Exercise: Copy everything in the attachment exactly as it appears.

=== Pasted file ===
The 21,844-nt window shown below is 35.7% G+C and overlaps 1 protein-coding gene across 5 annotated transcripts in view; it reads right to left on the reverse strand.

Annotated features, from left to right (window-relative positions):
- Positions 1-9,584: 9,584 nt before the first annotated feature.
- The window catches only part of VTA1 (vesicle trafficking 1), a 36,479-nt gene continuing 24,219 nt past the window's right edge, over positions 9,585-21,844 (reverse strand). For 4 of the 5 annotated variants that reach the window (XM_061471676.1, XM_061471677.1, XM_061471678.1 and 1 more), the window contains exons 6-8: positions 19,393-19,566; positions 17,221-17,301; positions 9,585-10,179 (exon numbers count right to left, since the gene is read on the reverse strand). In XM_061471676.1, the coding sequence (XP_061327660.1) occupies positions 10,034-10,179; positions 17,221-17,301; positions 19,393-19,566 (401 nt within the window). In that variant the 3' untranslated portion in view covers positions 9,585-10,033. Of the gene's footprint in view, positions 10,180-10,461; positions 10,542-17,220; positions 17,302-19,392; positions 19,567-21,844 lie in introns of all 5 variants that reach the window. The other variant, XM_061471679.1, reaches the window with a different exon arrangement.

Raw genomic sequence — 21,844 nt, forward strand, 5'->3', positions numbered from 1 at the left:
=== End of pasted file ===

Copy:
The 21,844-nt window shown below is 35.7% G+C and overlaps 1 protein-coding gene across 5 annotated transcripts in view; it reads right to left on the reverse strand.

Annotated features, from left to right (window-relative positions):
- Positions 1-9,584: 9,584 nt before the first annotated feature.
- The window catches only part of VTA1 (vesicle trafficking 1), a 36,479-nt gene continuing 24,219 nt past the window's right edge, over positions 9,585-21,844 (reverse strand). For 4 of the 5 annotated variants that reach the window (XM_061471676.1, XM_061471677.1, XM_061471678.1 and 1 more), the window contains exons 6-8: positions 19,393-19,566; positions 17,221-17,301; positions 9,585-10,179 (exon numbers count right to left, since the gene is read on the reverse strand). In XM_061471676.1, the coding sequence (XP_061327660.1) occupies positions 10,034-10,179; positions 17,221-17,301; positions 19,393-19,566 (401 nt within the window). In that variant the 3' untranslated portion in view covers positions 9,585-10,033. Of the gene's footprint in view, positions 10,180-10,461; positions 10,542-17,220; positions 17,302-19,392; positions 19,567-21,844 lie in introns of all 5 variants that reach the window. The other variant, XM_061471679.1, reaches the window with a different exon arrangement.

Raw genomic sequence — 21,844 nt, forward strand, 5'->3', positions numbered from 1 at the left: